|No. 81, 71|
|Born:||January 25, 1942|
Winston-Salem, North Carolina
|Height:||6 ft 6 in (1.98 m)|
|Weight:||247 lb (112 kg)|
|High school:||Winston-Salem (NC) Atkins|
|NFL Draft:||1964 / Round: 1 / Pick: 6|
|Career highlights and awards|
|Career NFL statistics|
|Player stats at NFL.com · PFR|
Carl Eller (born January 25, 1942) is an American former professional football player who was a defensive end in the National Football League (NFL) from 1964 through 1979. He was born in Winston-Salem, North Carolina and played college football for the Minnesota Golden Gophers. He was elected to the Pro Football Hall of Fame in 2004.
As a sophomore at the University of Minnesota, Eller helped lead the Golden Gophers to a Rose Bowl victory. While Eller shared the starting position as a sophomore, he became a full-time, two-way player as a junior and senior and was voted All-America both years. During his time in college, the Gophers were National Champions as well as Big Ten champions. As a senior (1963), Eller was the runner-up for the Outland Trophy. Following each football season, the Carl Eller Award is given to the University of Minnesota's Defensive Player of the Year. He was elected to the College Football Hall of Fame in 2006.
At the University of Minnesota, Eller joined Alpha Phi Alpha fraternity, via the Mu Chapter while at the University of Minnesota.In 1994, he graduated from Metropolitan State University in St. Paul, Minnesota with a bachelor's degree in human services.
In 1964, Eller was drafted in the first round of the NFL draft by the Minnesota Vikings. He was also drafted in the first round of the American Football League Draft by the Buffalo Bills, who could not sign him. As the left defensive end in the Vikings front four, he was a major factor in the unit known as the "Purple People Eaters".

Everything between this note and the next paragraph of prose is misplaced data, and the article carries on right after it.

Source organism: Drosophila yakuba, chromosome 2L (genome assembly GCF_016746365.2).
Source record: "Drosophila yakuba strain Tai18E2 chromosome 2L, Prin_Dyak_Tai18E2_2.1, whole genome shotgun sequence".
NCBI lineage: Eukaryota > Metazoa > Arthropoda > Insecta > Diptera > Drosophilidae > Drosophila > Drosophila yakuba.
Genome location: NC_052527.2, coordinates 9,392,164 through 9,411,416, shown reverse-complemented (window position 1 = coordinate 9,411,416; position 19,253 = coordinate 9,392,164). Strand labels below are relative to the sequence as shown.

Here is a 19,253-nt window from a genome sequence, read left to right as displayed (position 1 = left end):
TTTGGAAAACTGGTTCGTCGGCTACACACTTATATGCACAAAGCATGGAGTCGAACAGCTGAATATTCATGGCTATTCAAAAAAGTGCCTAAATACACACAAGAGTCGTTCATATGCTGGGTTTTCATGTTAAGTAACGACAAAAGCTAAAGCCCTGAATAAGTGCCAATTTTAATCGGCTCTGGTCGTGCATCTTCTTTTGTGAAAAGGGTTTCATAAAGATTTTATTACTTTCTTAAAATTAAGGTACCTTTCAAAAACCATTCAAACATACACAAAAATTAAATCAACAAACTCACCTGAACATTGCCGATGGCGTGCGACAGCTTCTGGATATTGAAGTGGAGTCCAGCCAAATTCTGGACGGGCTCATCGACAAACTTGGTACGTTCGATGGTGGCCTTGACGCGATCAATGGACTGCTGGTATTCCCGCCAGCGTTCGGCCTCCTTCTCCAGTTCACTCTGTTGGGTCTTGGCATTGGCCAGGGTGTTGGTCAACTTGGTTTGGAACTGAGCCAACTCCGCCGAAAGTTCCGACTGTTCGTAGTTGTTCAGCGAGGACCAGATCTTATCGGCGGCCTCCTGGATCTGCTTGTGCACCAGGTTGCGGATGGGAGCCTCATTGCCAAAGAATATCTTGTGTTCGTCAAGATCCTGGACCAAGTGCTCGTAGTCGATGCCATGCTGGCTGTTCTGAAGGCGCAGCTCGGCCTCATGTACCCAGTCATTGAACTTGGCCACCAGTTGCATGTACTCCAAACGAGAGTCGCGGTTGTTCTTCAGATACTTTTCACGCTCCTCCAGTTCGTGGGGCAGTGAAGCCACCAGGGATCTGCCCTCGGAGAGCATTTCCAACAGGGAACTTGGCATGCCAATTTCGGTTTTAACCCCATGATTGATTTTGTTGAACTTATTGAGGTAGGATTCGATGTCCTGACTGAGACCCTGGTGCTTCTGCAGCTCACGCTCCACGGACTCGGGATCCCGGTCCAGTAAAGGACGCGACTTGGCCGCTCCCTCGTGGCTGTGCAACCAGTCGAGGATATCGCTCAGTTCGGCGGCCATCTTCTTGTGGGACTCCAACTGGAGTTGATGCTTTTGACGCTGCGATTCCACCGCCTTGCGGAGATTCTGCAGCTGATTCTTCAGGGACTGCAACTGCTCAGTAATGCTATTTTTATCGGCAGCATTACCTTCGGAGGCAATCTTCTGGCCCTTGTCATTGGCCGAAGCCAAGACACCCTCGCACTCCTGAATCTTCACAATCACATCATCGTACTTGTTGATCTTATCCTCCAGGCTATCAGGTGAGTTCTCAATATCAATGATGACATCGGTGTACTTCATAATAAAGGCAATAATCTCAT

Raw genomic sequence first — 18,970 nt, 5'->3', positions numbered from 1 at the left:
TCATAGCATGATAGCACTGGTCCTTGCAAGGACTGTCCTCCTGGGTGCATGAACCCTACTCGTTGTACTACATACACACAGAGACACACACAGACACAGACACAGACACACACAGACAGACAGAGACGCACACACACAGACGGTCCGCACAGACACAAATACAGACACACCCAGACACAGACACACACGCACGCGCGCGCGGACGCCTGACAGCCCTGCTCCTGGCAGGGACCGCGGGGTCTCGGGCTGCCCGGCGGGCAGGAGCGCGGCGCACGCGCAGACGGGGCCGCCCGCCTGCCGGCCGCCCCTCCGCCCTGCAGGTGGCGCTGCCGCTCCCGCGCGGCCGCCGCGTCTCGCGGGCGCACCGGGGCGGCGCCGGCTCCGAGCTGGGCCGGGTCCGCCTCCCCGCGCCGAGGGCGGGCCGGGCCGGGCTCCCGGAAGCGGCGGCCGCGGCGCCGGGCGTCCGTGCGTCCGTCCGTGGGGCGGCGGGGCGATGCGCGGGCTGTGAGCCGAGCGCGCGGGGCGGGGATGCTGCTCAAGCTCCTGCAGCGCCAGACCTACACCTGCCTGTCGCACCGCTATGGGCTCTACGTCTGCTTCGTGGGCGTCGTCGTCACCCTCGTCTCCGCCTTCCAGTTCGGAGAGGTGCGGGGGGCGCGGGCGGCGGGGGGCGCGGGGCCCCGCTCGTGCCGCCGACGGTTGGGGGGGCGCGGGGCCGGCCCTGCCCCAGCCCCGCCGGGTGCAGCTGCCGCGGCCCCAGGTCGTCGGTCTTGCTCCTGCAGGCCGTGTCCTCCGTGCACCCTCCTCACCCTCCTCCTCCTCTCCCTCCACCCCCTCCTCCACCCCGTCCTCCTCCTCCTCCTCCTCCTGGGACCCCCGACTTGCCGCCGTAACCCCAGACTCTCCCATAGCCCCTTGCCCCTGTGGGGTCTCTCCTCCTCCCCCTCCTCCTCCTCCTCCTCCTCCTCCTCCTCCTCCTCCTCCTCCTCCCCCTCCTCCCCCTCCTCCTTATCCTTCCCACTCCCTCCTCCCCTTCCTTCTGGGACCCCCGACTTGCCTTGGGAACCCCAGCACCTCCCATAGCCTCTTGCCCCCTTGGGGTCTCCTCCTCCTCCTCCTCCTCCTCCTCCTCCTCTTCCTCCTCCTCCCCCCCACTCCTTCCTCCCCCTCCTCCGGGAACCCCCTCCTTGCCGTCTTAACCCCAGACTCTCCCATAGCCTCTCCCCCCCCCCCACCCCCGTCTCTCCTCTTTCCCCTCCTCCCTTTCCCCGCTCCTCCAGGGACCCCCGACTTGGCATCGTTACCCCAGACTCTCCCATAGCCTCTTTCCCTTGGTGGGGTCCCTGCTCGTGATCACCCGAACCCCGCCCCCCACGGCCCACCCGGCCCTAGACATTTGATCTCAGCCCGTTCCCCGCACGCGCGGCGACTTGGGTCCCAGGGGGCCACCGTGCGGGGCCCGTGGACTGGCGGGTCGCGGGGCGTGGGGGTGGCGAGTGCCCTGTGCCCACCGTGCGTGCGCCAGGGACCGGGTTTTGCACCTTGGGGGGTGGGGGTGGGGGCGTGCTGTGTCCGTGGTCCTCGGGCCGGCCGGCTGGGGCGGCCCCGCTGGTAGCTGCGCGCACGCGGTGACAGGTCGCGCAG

Starting in 1968, Eller's fifth campaign, Minnesota won 10 Central Division titles in the next 11 seasons. The Vikings won the NFL Championship in 1969,losing to the AFL Champion Kansas City Chiefs in Super Bowl IV, and won the NFC Championships in 1973, 1974, and 1976. Eller was one of 11 Vikings to play in all four of their Super Bowls.
He was selected to play in six Pro Bowls (1968–1971, 1973, and 1974). After being traded with an eighth-round pick to Seattle Seahawks for defensive tackle Steve Niehaus, Eller played his final season in 1979 with the Seattle Seahawks, where he ran his career total to 225 games. In his career, "Moose" only missed three games and started 209 out of the 225 he played.
Eller is credited as the Vikings' all-time sack leader with 130½.He also had 3 sacks with the Seahawks in 1979 for a career total of 133½. He set a career high with 15 sacks in 1969 and matched that total in 1977; he also amassed 7 seasons with 10 or more sacks.
Eller was First-team All-NFL from 1968–71, and again in 1973. He was also Second-team All-Pro in 1967 and 1972 and was All-NFC by AP and The Sporting News in 1975. Matched with his Pro Bowls, Eller had a nine-year consecutive streak with some sort of post-season honor which began in 1967 with his Second-team All-pro selection and ended in 1975 with his All-NFC honors.
He was voted the George S. Halas Trophy in 1971 as the NFL's Defensive Player of the Year as awarded by the Newspaper Enterprise Association (NEA).
As a licensed drug and alcohol counselor, Eller founded a group of substance-abuse clinics in the Twin Cities called Triumph Life Centers in 1986. He obtained a college degree in Human Services from Metropolitan State University in 1994 and went on to work for the Minnesota Department of Human Services, addressing issues of health disparities between white people and people of color.
In 2000, Eller was named to the Vikings' 40th Anniversary Team and in 2010, he was named to the Vikings' 50th Anniversary team. In 2004, Eller was elected to the Pro Football Hall of Fame.In 2006, he was inducted into the College Football Hall of Fame.
Eller was arrested in 2006 for DUI and pleaded guilty.
Eller was arrested in 2008 for fourth-degree assault of a police officer and second-degree refusal to submit to chemical testing, both Gross misdemeanors.He was sentenced and served 60 days in the county workhouse.
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